Among the results of our past research project, one thing that we found is that property-based projects tend to have lower contributions from the outside, because it requires a legal transaction to become part of the company’s properties; think for example at dual licensing: to become part of the product source code, an external contributor needs to sign off his rights to the code, to allow the company to sell the enterprise version alongside the open one.
On the other hand, right-handed models based purely on efficiency tends to have higher contributions and visibility, but lower monetization rates. As I wrote many times, there is no ideal business model, but a spectrum of possible models, and companies should adapt themselves to changing market conditions and adapt their model as well. Some companies start as pure efficiency based, and build an internal property with time; some others may start as property based, and move to the other side to increase contributions and reducing the engineering effort (or enlarging the user base, to create alternative ways of monetizing users).
This is the last post in our little mini-serie on OSS business models; I hope that my archetypal three readers will have enjoyed it as much as I enjoyed writing them. Of course, I will be happy to read and respond to any comment – even negative ones.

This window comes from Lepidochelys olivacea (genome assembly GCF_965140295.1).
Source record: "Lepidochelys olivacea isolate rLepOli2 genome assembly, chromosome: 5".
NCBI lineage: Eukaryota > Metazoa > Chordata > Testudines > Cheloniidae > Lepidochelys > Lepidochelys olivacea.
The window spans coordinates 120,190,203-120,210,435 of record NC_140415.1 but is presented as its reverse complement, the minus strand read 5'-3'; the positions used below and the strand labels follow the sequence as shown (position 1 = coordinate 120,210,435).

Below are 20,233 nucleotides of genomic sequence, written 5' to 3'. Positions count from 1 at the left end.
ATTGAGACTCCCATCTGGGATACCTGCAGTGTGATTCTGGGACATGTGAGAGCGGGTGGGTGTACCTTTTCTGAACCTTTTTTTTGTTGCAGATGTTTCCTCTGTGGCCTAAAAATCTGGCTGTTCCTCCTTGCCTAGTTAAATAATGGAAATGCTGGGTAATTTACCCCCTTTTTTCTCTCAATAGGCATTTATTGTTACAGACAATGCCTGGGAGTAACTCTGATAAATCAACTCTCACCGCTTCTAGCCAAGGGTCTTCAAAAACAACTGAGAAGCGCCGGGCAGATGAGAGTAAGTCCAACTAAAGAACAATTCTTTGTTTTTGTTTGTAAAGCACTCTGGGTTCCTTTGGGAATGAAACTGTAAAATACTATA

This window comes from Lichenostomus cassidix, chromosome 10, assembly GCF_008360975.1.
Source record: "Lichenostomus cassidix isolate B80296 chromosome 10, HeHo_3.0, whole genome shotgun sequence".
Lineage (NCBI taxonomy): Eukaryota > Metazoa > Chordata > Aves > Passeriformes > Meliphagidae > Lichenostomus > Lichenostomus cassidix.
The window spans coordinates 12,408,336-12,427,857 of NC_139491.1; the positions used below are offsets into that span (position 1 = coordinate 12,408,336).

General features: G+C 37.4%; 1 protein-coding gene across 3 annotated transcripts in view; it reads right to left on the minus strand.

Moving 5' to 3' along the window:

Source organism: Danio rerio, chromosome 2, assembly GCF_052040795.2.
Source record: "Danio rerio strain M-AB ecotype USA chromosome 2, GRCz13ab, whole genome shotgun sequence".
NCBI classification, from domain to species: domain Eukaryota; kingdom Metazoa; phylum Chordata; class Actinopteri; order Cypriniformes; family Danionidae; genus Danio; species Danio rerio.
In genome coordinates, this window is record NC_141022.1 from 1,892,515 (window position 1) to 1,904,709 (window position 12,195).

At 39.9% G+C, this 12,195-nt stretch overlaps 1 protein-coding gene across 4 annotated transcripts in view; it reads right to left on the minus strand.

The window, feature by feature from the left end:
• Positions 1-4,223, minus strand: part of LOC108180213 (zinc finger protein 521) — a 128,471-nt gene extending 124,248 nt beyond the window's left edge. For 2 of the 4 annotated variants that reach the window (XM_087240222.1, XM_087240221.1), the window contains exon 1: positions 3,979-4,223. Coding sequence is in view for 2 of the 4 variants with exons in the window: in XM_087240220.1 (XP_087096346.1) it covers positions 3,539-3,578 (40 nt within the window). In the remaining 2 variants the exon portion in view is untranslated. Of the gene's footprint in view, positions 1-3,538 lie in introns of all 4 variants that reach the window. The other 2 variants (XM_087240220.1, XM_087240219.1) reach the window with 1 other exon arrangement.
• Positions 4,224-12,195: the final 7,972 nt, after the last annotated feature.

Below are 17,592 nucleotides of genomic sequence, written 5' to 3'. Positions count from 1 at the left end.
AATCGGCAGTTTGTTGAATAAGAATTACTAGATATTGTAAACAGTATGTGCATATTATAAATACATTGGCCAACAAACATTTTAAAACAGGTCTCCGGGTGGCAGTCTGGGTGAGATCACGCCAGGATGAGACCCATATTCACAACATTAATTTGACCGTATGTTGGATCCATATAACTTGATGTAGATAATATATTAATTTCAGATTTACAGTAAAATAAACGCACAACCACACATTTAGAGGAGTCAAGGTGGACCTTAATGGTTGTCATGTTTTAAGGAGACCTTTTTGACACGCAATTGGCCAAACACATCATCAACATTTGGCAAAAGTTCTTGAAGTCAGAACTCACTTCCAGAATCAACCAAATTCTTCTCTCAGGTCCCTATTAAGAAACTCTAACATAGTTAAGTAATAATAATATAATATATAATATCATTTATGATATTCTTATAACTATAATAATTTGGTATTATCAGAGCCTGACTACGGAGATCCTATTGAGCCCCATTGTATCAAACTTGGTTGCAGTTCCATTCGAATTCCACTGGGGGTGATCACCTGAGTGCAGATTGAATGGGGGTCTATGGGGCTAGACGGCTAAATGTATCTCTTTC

Open core is usually built by a set of internal open source components held together by a dual-licensed wrapper, plus proprietary modules on the outside. One of the best examples of this is Zimbra (an excellent product on its own) but MySQL in recent editions can be included in the same group. As discussed in previous posts, dual licensing hampers contributions because it requires an explicit agreement on ceding rights to the company that employs it, in order to be able to relicense it for the proprietary edition. This means that Open Core companies, in itself, will have an easier time in monetizing their software, but will receive much less contributions in exchange. As I wrote before, it is simply not possible to get something like Linux or Apache with Open Core.
Again: open core is not bad per se (but I would have been more cautious in calling Sugar “an open source company”, for whatever definition you have of that). But it is a tradeoff: monetization versus contributions. And, my bets are on contributions, as OpenStack demonstrates – you need leverage and external resources to go beyond what a single company can do.
We have finally released the new version of the linux-on-USB EveryDesk system, both in the plain version and the Medical release, that includes an IHE certified DICOM medical image browser, a complete R-based statistical environment and OpenOffice enhanced with a complete medical dictionary. The new version is faster, should be more compatible with older hardware, and in general was found by our beta testers to be fairly complete.